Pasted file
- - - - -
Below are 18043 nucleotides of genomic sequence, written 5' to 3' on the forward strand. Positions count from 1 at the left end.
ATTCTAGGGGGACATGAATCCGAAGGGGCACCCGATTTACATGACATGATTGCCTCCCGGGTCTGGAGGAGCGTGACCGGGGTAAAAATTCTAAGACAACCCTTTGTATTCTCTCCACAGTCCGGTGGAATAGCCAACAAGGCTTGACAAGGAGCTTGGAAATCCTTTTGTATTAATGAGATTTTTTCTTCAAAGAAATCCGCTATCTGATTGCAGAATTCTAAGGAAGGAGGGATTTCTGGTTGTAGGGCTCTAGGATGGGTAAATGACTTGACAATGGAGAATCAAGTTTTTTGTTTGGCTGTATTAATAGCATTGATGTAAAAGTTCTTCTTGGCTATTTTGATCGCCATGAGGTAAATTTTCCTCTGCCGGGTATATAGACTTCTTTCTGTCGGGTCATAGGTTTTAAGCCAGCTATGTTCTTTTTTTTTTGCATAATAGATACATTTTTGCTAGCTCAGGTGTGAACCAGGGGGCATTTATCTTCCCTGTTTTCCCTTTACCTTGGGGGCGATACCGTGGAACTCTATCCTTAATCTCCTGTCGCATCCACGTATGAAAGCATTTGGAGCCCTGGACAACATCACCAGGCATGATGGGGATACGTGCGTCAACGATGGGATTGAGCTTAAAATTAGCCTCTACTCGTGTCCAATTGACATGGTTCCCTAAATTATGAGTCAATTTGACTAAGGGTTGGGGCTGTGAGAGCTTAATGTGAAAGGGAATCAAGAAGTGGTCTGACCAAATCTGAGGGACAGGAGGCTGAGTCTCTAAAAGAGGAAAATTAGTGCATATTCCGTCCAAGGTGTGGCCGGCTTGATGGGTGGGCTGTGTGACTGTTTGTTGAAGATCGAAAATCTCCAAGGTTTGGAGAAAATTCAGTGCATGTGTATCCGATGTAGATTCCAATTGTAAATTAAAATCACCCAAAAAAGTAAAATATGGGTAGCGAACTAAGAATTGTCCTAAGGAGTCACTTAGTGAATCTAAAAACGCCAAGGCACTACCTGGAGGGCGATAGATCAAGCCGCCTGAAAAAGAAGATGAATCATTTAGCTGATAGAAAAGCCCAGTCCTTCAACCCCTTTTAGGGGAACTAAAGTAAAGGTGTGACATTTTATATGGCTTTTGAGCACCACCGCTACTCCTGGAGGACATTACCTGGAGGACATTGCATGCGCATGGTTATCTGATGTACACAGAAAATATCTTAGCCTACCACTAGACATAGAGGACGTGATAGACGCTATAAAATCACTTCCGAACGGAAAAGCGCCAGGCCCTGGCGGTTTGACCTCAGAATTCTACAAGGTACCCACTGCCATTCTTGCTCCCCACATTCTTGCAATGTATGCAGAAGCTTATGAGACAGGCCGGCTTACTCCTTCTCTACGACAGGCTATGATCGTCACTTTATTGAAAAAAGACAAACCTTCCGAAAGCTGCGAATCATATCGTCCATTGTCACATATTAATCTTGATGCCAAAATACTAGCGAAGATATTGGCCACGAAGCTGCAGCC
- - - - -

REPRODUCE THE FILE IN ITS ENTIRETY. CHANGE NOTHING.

Below are 18043 nucleotides of genomic sequence, written 5' to 3' on the forward strand. Positions count from 1 at the left end.
ATTCTAGGGGGACATGAATCCGAAGGGGCACCCGATTTACATGACATGATTGCCTCCCGGGTCTGGAGGAGCGTGACCGGGGTAAAAATTCTAAGACAACCCTTTGTATTCTCTCCACAGTCCGGTGGAATAGCCAACAAGGCTTGACAAGGAGCTTGGAAATCCTTTTGTATTAATGAGATTTTTTCTTCAAAGAAATCCGCTATCTGATTGCAGAATTCTAAGGAAGGAGGGATTTCTGGTTGTAGGGCTCTAGGATGGGTAAATGACTTGACAATGGAGAATCAAGTTTTTTGTTTGGCTGTATTAATAGCATTGATGTAAAAGTTCTTCTTGGCTATTTTGATCGCCATGAGGTAAATTTTCCTCTGCCGGGTATATAGACTTCTTTCTGTCGGGTCATAGGTTTTAAGCCAGCTATGTTCTTTTTTTTTTGCATAATAGATACATTTTTGCTAGCTCAGGTGTGAACCAGGGGGCATTTATCTTCCCTGTTTTCCCTTTACCTTGGGGGCGATACCGTGGAACTCTATCCTTAATCTCCTGTCGCATCCACGTATGAAAGCATTTGGAGCCCTGGACAACATCACCAGGCATGATGGGGATACGTGCGTCAACGATGGGATTGAGCTTAAAATTAGCCTCTACTCGTGTCCAATTGACATGGTTCCCTAAATTATGAGTCAATTTGACTAAGGGTTGGGGCTGTGAGAGCTTAATGTGAAAGGGAATCAAGAAGTGGTCTGACCAAATCTGAGGGACAGGAGGCTGAGTCTCTAAAAGAGGAAAATTAGTGCATATTCCGTCCAAGGTGTGGCCGGCTTGATGGGTGGGCTGTGTGACTGTTTGTTGAAGATCGAAAATCTCCAAGGTTTGGAGAAAATTCAGTGCATGTGTATCCGATGTAGATTCCAATTGTAAATTAAAATCACCCAAAAAAGTAAAATATGGGTAGCGAACTAAGAATTGTCCTAAGGAGTCACTTAGTGAATCTAAAAACGCCAAGGCACTACCTGGAGGGCGATAGATCAAGCCGCCTGAAAAAGAAGATGAATCATTTAGCTGATAGAAAAGCCCAGTCCTTCAACCCCTTTTAGGGGAACTAAAGTAAAGGTGTGACATTTTATATGGCTTTTGAGCACCACCGCTACTCCTGGAGGACATTACCTGGAGGACATTGCATGCGCATGGTTATCTGATGTACACAGAAAATATCTTAGCCTACCACTAGACATAGAGGACGTGATAGACGCTATAAAATCACTTCCGAACGGAAAAGCGCCAGGCCCTGGCGGTTTGACCTCAGAATTCTACAAGGTACCCACTGCCATTCTTGCTCCCCACATTCTTGCAATGTATGCAGAAGCTTATGAGACAGGCCGGCTTACTCCTTCTCTACGACAGGCTATGATCGTCACTTTATTGAAAAAAGACAAACCTTCCGAAAGCTGCGAATCATATCGTCCATTGTCACATATTAATCTTGATGCCAAAATACTAGCGAAGATATTGGCCACGAAGCTGCAGCC